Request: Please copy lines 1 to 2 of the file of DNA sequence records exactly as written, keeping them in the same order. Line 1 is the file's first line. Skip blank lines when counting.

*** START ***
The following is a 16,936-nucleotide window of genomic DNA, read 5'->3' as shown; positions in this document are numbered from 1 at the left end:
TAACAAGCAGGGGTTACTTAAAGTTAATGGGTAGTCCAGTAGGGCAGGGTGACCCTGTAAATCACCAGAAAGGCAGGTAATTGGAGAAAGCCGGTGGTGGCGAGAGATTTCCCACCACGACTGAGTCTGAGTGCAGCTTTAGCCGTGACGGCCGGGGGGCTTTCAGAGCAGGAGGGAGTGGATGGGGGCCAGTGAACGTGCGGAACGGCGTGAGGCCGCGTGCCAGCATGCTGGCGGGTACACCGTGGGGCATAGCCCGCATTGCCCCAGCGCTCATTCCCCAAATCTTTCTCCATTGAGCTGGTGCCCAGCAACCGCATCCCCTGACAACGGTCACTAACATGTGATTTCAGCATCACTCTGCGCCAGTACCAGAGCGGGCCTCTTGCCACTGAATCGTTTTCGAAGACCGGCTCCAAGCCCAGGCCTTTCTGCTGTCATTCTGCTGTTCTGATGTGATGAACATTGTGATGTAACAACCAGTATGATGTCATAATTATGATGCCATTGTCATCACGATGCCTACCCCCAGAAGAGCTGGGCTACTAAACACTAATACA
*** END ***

The following is a 16,936-nucleotide window of genomic DNA, read 5'->3' as shown; positions in this document are numbered from 1 at the left end:
TAACAAGCAGGGGTTACTTAAAGTTAATGGGTAGTCCAGTAGGGCAGGGTGACCCTGTAAATCACCAGAAAGGCAGGTAATTGGAGAAAGCCGGTGGTGGCGAGAGATTTCCCACCACGACTGAGTCTGAGTGCAGCTTTAGCCGTGACGGCCGGGGGGCTTTCAGAGCAGGAGGGAGTGGATGGGGGCCAGTGAACGTGCGGAACGGCGTGAGGCCGCGTGCCAGCATGCTGGCGGGTACACCGTGGGGCATAGCCCGCATTGCCCCAGCGCTCATTCCCCAAATCTTTCTCCATTGAGCTGGTGCCCAGCAACCGCATCCCCTGACAACGGTCACTAACATGTGATTTCAGCATCACTCTGCGCCAGTACCAGAGCGGGCCTCTTGCCACTGAATCGTTTTCGAAGACCGGCTCCAAGCCCAGGCCTTTCTGCTGTCATTCTGCTGTTCTGATGTGATGAACATTGTGATGTAACAACCAGTATGATGTCATAATTATGATGCCATTGTCATCACGATGCCTACCCCCAGAAGAGCTGGGCTACTAAACACTAATACA